Promise Me Page 5

“I’m not getting into that with you. But for one thing, Ali has the kind of looks that grow on you. At first you think she’s attractive enough, and then, as you get to know her—”




“Well, here’s another news flash for you. It’s not all about looks.”


“Again with the bah?”

Win re-steepled his fingers. “Let’s play a game. I’m going to say a word. You tell me the first thing that pops in your head.”

Myron closed his eyes. “I don’t know why I discuss matters of the heart with you. It’s like talking about Mozart with a deaf man.”

“Yes, that’s very funny. Here comes the first word. Actually it’s two words. Just tell me what pops in your head: Ali Wilder.”

“Warmth,” Myron said.


“Okay, I think we’ve discussed this enough.”



“When was the last time you tried to save someone?”

The usual faces flashed strobelike through Myron’s head. He tried to block them out.


“Don’t start,” Myron said softly. “I’ve learned my lesson.”

“Have you?”

He thought now about Ali, about that wonderful smile and the openness of her face. He thought about Aimee and Erin in his old bedroom down in the basement, about the promise he had forced them to make.

“Ali doesn’t need rescuing, Myron.”

“You think that’s what this is about?”

“When I say her name, what’s the first thing that comes to mind?”

“Warmth,” Myron said again.

But this time, even he knew he was lying.

Six years.

That was how long it had been since Myron had played superhero. In six years he hadn’t thrown a punch. He hadn’t held, much less fired, a gun. He hadn’t threatened or been threatened. He hadn’t cracked wise with steroid-inflated pituitary glands. He hadn’t called Win, still the scariest man he knew, to back him up or get him out of trouble. In the past six years, none of his clients had been murdered—a real positive in his business. None had been shot or arrested—well, except for that prostitution beef out in Las Vegas, but Myron still claimed that was entrapment. None of his clients or friends or loved ones had gone missing.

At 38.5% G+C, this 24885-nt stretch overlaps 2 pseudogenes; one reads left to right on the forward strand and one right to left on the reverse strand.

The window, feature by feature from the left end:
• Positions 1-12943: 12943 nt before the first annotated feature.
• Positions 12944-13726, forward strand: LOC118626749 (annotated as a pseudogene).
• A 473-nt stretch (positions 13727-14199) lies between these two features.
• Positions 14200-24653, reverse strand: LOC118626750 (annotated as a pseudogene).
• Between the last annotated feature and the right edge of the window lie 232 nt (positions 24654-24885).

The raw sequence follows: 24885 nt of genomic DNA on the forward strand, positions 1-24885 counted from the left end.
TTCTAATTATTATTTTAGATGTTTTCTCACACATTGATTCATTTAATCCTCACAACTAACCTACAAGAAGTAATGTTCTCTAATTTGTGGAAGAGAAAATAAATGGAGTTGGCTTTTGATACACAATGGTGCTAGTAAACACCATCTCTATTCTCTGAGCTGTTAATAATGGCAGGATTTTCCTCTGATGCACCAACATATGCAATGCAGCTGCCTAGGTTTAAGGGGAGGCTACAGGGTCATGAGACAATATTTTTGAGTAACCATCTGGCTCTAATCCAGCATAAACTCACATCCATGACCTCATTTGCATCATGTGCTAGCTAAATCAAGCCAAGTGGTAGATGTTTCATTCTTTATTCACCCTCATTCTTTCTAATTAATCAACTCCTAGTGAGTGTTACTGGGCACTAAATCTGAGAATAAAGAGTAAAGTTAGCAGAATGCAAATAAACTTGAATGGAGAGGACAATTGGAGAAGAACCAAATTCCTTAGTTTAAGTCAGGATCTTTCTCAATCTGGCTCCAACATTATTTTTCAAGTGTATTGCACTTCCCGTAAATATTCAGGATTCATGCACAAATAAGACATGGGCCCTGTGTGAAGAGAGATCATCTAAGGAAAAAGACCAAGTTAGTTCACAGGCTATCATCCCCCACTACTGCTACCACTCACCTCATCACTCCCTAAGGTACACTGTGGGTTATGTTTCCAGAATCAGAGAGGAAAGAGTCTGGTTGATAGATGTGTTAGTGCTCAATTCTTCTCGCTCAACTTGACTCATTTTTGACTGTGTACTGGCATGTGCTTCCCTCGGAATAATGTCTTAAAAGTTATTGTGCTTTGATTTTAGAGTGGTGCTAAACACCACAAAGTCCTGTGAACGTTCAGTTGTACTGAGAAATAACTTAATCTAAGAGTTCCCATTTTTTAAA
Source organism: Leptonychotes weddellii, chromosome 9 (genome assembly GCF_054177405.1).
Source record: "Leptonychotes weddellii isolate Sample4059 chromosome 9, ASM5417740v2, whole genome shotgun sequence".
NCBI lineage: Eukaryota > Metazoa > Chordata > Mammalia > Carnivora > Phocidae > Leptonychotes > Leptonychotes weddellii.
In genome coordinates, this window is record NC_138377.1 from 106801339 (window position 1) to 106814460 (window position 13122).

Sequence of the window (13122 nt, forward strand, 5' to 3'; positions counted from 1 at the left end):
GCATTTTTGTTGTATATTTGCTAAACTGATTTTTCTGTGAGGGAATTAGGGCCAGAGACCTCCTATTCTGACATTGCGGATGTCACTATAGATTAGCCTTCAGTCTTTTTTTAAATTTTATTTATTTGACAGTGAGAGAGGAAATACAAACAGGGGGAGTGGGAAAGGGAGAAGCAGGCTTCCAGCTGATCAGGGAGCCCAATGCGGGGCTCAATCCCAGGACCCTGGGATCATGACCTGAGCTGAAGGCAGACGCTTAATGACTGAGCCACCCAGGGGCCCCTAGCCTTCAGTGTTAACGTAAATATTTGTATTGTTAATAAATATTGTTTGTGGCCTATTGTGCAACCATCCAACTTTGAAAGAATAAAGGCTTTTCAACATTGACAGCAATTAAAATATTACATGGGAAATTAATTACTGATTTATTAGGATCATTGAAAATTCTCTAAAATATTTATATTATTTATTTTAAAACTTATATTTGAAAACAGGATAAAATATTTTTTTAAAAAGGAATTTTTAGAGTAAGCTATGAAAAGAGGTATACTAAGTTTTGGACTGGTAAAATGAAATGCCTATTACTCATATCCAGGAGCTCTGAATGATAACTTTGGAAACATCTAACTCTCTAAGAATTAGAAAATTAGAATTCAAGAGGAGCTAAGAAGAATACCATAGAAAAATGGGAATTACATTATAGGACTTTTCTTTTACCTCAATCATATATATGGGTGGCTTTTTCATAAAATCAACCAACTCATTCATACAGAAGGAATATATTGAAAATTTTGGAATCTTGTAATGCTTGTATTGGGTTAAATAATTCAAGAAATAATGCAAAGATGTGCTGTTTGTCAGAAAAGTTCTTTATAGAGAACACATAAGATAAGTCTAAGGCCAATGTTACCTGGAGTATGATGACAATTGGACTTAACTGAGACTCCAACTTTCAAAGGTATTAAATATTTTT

He had learned his lesson.

Don’t stick your nose in where it doesn’t belong. You’re not Batman, and Win is not a psychotic version of Robin. Yes, Myron had saved some innocents during his quasi-heroic days, including the life of his own son. Jeremy, his boy, was nineteen now—Myron couldn’t believe that either—and was serving in the military in some undisclosed spot in the Middle East.

But Myron had caused damage too. Look what had happened to Duane and Christian and Greg and Linda and Jack. . . . But mostly, Myron could not stop thinking about Brenda. He still visited her grave too frequently. Maybe she would have died anyway, he didn’t know. Maybe it wasn’t his fault.

The victories have a tendency to wash off you. The destruction—the dead—stay by your side, tap you on the shoulder, slow your step, haunt your sleep.

Either way, Myron had buried his hero complex. For the past six years, his life had been quiet, normal, average—boring, even.

Myron rinsed off the dishes. He semi-lived in Livingston, New Jersey, in the same town—nay, the same house—where he was raised. His parents, the beloved Ellen and Alan Bolitar, performed aliya, returning to their people’s homeland (south Florida) five years ago. Myron bought the house as both an investment, a good one, in fact, and so that his folks would have a place to return to when they migrated back during the warmer months. Myron spent about a third of his time living in this house in the burbs and two-thirds rooming with Win at the famed Dakota apartment building on Central Park West in New York City.